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[quote="Sly":3b32kzg2]From my understanding of .NET, there seems to be two ways we can go here.

  1. Provide source files for each language that define the types and import the functions from the DLL. This is like the current FMOD release where each API update means updating several source files with the same change.

  2. Provide one assembly that works for all .NET languages. This assembly declares all the types and the functions in a common manner. One source file to produce one assembly for all .NET languages.[/quote:3b32kzg2]

From past experience of P/Invoke number 2 is likely to be the best answer by far. By picking a language (I always use C# as somehow it feels cleaner with P/Invoke) and then creating objects as you would in C++, you can make the native api available to anyone in any .Net language.

There is really no need to consider number 1, a class defined in C# and put in an assembly is accessible from ALL other .Net capable languages. Nice eh? That’s sort of why when you see ArrayList() used in several different languages it looks kinda freaky.

Generally I always ‘hide’ the native calls inside a class and only ‘allow’ that class to use the calls, making the FMod.Net API just a wrapper over the existing ones. Rather than have one source file you could just group all of the existing FMod calls into a class.

Using P/Invoke allows you to define C# structs to match any C ones you have and then marshall directly between the managed and unmanaged types. DotNet even has IntPtr which you can treat like a void *.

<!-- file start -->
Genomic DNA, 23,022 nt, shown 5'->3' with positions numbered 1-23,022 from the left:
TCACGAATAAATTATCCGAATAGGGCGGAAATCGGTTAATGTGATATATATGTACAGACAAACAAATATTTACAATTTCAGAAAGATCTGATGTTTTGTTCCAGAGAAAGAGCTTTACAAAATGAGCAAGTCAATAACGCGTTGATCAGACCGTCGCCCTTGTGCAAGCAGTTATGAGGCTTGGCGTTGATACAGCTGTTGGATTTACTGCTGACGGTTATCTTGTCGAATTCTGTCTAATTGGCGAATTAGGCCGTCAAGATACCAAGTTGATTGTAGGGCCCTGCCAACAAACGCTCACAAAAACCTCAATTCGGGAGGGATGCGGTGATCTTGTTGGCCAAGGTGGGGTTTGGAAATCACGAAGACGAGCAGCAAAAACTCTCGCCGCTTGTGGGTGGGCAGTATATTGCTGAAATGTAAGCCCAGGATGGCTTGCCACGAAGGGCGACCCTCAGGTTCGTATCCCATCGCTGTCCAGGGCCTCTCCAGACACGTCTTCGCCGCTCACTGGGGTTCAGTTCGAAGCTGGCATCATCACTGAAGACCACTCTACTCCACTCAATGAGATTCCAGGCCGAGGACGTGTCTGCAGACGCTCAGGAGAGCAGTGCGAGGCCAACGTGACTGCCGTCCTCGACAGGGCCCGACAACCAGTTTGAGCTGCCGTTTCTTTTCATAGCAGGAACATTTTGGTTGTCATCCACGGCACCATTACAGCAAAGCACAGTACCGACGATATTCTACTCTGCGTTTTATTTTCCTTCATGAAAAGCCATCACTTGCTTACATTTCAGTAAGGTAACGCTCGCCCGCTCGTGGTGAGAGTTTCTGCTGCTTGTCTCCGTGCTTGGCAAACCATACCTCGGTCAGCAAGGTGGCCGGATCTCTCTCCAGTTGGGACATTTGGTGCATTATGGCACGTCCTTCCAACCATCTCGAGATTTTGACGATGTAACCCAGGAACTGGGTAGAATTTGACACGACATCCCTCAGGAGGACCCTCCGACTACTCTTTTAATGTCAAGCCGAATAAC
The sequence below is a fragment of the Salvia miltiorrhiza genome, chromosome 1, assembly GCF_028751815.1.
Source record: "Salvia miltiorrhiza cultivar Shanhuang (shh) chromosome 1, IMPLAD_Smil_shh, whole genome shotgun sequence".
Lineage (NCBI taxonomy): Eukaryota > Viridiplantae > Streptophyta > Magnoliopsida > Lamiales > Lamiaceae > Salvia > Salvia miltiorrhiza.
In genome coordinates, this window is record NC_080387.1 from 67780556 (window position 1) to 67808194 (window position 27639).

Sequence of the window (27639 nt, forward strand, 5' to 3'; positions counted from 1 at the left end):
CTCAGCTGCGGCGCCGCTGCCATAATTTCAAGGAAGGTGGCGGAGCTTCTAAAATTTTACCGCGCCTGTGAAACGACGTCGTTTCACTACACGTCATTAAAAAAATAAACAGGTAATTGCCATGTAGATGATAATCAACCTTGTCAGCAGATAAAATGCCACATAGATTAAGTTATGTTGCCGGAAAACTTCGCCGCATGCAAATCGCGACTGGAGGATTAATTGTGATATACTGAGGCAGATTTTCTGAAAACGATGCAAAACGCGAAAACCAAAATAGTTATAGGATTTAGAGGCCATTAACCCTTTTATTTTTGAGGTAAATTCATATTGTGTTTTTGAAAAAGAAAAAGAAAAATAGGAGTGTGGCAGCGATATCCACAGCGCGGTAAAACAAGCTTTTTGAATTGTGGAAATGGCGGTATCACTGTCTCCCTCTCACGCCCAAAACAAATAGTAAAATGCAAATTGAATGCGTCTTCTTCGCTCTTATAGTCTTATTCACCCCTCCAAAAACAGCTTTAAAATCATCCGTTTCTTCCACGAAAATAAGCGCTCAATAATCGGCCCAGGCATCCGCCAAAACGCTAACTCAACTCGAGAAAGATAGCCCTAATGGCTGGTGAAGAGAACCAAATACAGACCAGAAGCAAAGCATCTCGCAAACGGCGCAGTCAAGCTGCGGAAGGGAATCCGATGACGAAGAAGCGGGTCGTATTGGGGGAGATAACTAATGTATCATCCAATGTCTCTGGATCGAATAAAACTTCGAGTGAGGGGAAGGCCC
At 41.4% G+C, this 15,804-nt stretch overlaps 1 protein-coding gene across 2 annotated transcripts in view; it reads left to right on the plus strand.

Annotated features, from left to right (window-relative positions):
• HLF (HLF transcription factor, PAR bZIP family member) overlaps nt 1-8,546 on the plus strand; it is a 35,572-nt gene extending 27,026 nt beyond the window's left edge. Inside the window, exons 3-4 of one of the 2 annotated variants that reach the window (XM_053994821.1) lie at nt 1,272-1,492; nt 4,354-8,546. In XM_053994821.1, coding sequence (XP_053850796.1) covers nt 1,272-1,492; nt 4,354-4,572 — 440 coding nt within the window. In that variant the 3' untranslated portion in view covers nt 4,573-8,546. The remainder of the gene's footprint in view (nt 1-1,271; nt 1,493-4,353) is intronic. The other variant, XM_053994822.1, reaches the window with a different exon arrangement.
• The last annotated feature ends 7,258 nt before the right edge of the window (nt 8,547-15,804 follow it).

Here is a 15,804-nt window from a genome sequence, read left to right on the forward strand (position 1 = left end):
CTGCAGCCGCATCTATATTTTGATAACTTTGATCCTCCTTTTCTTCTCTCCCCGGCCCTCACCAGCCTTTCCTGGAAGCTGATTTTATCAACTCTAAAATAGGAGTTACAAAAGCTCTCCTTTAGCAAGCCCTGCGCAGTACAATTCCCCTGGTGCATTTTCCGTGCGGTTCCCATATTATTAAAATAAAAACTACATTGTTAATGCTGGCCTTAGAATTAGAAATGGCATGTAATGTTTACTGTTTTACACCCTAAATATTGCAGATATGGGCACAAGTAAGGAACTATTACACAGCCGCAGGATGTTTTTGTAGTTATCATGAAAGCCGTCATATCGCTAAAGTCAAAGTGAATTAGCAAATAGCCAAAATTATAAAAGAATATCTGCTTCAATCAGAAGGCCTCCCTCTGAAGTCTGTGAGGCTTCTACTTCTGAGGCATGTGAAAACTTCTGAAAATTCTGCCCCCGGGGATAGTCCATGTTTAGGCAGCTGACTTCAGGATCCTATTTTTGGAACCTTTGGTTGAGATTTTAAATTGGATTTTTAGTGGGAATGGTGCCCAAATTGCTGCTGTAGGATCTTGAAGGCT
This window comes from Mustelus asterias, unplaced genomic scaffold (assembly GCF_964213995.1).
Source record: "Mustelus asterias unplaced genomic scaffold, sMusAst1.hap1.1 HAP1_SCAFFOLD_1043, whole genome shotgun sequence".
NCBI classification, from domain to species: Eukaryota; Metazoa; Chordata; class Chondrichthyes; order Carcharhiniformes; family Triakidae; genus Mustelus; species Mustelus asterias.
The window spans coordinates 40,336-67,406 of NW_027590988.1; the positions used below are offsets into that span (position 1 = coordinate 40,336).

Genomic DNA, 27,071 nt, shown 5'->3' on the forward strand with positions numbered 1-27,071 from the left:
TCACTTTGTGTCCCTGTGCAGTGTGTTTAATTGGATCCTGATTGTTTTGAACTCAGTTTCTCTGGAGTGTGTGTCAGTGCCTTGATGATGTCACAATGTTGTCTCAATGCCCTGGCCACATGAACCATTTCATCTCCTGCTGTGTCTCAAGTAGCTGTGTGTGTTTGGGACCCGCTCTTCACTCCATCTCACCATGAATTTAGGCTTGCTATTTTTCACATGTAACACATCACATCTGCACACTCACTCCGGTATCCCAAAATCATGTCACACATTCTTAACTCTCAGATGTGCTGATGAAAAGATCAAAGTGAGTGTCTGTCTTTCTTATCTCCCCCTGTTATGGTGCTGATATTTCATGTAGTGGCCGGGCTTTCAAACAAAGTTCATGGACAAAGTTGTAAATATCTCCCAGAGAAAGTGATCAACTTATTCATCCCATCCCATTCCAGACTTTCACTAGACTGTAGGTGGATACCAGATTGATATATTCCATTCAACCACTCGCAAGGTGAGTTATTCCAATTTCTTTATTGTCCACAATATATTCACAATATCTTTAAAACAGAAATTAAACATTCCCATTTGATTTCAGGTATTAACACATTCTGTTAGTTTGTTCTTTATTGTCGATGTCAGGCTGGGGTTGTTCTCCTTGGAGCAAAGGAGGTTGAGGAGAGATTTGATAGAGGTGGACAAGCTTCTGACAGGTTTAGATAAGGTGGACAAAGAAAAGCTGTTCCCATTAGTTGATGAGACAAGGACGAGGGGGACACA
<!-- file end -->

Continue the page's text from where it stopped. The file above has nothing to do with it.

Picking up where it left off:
There is a lot of code in C# SDL that you could look at for clues (cssdl.sourceforge.net), it’s fairly obvious in there what is happening.

Feel free to ignore this advice (I’m not sure I’ve clarified anything), I only came here with a MacOS X linking problem … but I can’t resist getting involved in P/Invoke problems :)

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[quote="asmcon":143luq2k]Just out of interest, Is this how other people do it?

[ DllImport( “fmod.dll”, CharSet=CharSet.Auto )]
public static extern int FSOUND_Stream_OpenFile([MarshalAs(UnmanagedType.LPStr)] string FileName, FSOUND_MODES mode, int memlength);
[/quote:143luq2k]
I declare the function exactly the same way except I leave out the [MarshalAs(UnmanagedType.LPStr)]. Still works.

[quote:143luq2k]I am having problems with call backs though. I can get C# to handle a callback as shown below.

The problem is that if I call FSOUND_Stream_Stop(streamID); the FMOD DLL seems to throw an exception AFTER it has handled the callback.
[/quote:143luq2k]
Are you using the stdcall version of FMOD? That is a requirement since .NET does not how to handle cdecl functions. As for the error when returning from the callback, yes we are all getting that. Not sure how to handle that one. But we will keep trying.

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So far I have got a C# console application loading and playing a stream using a FMOD assembly (fmodnet.dll). The sample code for a simple stream player is below.

David, I found the solution to passing strings to FMOD. Just use String as the parameter type. A class type is already a pointer anyway. It seems to work fine.

I have callbacks working as well, but I get an exception raised if I try to call Fmod.Sound.Stream.GetTime() in the while loop when using the callback. If I do not get the stream time in the while loop, no exception is raised. If I use Fmod.Sound.IsPlaying() instead of the callback, no exception is raised. I can’t work this problem out yet.